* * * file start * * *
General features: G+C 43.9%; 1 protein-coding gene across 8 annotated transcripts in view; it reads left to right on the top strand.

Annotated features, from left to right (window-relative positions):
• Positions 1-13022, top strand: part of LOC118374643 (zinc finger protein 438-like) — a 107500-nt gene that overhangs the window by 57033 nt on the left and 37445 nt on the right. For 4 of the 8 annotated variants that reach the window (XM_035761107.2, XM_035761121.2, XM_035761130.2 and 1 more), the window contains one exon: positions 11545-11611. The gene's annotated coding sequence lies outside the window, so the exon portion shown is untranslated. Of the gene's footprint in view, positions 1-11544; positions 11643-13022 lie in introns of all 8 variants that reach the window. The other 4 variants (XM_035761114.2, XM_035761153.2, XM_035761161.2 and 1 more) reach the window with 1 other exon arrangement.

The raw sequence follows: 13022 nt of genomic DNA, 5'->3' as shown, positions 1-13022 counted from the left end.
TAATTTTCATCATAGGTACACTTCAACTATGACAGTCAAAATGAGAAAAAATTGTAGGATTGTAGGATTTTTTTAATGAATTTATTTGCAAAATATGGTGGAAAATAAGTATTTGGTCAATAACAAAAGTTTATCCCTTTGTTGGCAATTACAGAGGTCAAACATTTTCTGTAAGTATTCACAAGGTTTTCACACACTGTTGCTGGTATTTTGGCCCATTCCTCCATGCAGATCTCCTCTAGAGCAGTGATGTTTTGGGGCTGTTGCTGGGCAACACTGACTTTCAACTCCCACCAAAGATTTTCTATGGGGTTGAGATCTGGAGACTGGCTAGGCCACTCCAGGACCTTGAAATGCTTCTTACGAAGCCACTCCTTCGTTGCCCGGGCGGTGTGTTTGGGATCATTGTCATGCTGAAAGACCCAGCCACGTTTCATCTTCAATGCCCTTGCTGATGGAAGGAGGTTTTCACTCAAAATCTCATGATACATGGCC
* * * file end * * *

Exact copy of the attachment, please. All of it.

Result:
General features: G+C 43.9%; 1 protein-coding gene across 8 annotated transcripts in view; it reads left to right on the top strand.

Annotated features, from left to right (window-relative positions):
• Positions 1-13022, top strand: part of LOC118374643 (zinc finger protein 438-like) — a 107500-nt gene that overhangs the window by 57033 nt on the left and 37445 nt on the right. For 4 of the 8 annotated variants that reach the window (XM_035761107.2, XM_035761121.2, XM_035761130.2 and 1 more), the window contains one exon: positions 11545-11611. The gene's annotated coding sequence lies outside the window, so the exon portion shown is untranslated. Of the gene's footprint in view, positions 1-11544; positions 11643-13022 lie in introns of all 8 variants that reach the window. The other 4 variants (XM_035761114.2, XM_035761153.2, XM_035761161.2 and 1 more) reach the window with 1 other exon arrangement.

The raw sequence follows: 13022 nt of genomic DNA, 5'->3' as shown, positions 1-13022 counted from the left end.
TAATTTTCATCATAGGTACACTTCAACTATGACAGTCAAAATGAGAAAAAATTGTAGGATTGTAGGATTTTTTTAATGAATTTATTTGCAAAATATGGTGGAAAATAAGTATTTGGTCAATAACAAAAGTTTATCCCTTTGTTGGCAATTACAGAGGTCAAACATTTTCTGTAAGTATTCACAAGGTTTTCACACACTGTTGCTGGTATTTTGGCCCATTCCTCCATGCAGATCTCCTCTAGAGCAGTGATGTTTTGGGGCTGTTGCTGGGCAACACTGACTTTCAACTCCCACCAAAGATTTTCTATGGGGTTGAGATCTGGAGACTGGCTAGGCCACTCCAGGACCTTGAAATGCTTCTTACGAAGCCACTCCTTCGTTGCCCGGGCGGTGTGTTTGGGATCATTGTCATGCTGAAAGACCCAGCCACGTTTCATCTTCAATGCCCTTGCTGATGGAAGGAGGTTTTCACTCAAAATCTCATGATACATGGCC